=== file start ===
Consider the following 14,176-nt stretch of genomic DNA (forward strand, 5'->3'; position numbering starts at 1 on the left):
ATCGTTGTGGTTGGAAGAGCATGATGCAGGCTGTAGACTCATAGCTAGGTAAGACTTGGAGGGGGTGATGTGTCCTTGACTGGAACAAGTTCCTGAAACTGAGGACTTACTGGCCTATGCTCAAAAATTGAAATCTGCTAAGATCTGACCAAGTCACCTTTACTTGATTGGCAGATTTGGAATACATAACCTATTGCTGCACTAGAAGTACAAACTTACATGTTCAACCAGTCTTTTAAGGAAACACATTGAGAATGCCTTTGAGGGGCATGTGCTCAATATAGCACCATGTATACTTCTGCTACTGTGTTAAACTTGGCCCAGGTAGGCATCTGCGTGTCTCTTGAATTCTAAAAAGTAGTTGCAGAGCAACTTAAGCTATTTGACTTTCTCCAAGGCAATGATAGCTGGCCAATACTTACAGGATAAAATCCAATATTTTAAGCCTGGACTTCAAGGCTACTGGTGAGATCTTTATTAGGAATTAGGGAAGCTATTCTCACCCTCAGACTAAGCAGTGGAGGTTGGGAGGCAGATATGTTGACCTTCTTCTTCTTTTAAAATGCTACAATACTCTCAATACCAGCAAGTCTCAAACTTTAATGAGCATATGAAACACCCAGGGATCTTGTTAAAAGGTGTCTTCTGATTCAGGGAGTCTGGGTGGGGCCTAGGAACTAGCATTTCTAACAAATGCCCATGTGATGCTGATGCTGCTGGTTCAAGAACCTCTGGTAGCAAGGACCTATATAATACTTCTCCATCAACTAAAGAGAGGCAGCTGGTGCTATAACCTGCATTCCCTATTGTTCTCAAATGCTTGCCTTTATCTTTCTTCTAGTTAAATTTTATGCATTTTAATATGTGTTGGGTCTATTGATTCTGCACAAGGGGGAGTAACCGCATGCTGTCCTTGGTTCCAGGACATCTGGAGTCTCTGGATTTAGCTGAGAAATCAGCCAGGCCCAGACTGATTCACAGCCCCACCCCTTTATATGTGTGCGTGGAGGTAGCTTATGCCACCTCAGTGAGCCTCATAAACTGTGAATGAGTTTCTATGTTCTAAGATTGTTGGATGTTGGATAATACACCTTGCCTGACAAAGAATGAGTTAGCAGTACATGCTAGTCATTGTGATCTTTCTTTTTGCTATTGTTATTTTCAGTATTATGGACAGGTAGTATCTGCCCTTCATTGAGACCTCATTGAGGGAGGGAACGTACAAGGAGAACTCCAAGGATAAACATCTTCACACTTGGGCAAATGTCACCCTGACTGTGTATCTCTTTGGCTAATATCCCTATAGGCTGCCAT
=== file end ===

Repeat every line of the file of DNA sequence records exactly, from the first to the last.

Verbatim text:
Consider the following 14,176-nt stretch of genomic DNA (forward strand, 5'->3'; position numbering starts at 1 on the left):
ATCGTTGTGGTTGGAAGAGCATGATGCAGGCTGTAGACTCATAGCTAGGTAAGACTTGGAGGGGGTGATGTGTCCTTGACTGGAACAAGTTCCTGAAACTGAGGACTTACTGGCCTATGCTCAAAAATTGAAATCTGCTAAGATCTGACCAAGTCACCTTTACTTGATTGGCAGATTTGGAATACATAACCTATTGCTGCACTAGAAGTACAAACTTACATGTTCAACCAGTCTTTTAAGGAAACACATTGAGAATGCCTTTGAGGGGCATGTGCTCAATATAGCACCATGTATACTTCTGCTACTGTGTTAAACTTGGCCCAGGTAGGCATCTGCGTGTCTCTTGAATTCTAAAAAGTAGTTGCAGAGCAACTTAAGCTATTTGACTTTCTCCAAGGCAATGATAGCTGGCCAATACTTACAGGATAAAATCCAATATTTTAAGCCTGGACTTCAAGGCTACTGGTGAGATCTTTATTAGGAATTAGGGAAGCTATTCTCACCCTCAGACTAAGCAGTGGAGGTTGGGAGGCAGATATGTTGACCTTCTTCTTCTTTTAAAATGCTACAATACTCTCAATACCAGCAAGTCTCAAACTTTAATGAGCATATGAAACACCCAGGGATCTTGTTAAAAGGTGTCTTCTGATTCAGGGAGTCTGGGTGGGGCCTAGGAACTAGCATTTCTAACAAATGCCCATGTGATGCTGATGCTGCTGGTTCAAGAACCTCTGGTAGCAAGGACCTATATAATACTTCTCCATCAACTAAAGAGAGGCAGCTGGTGCTATAACCTGCATTCCCTATTGTTCTCAAATGCTTGCCTTTATCTTTCTTCTAGTTAAATTTTATGCATTTTAATATGTGTTGGGTCTATTGATTCTGCACAAGGGGGAGTAACCGCATGCTGTCCTTGGTTCCAGGACATCTGGAGTCTCTGGATTTAGCTGAGAAATCAGCCAGGCCCAGACTGATTCACAGCCCCACCCCTTTATATGTGTGCGTGGAGGTAGCTTATGCCACCTCAGTGAGCCTCATAAACTGTGAATGAGTTTCTATGTTCTAAGATTGTTGGATGTTGGATAATACACCTTGCCTGACAAAGAATGAGTTAGCAGTACATGCTAGTCATTGTGATCTTTCTTTTTGCTATTGTTATTTTCAGTATTATGGACAGGTAGTATCTGCCCTTCATTGAGACCTCATTGAGGGAGGGAACGTACAAGGAGAACTCCAAGGATAAACATCTTCACACTTGGGCAAATGTCACCCTGACTGTGTATCTCTTTGGCTAATATCCCTATAGGCTGCCAT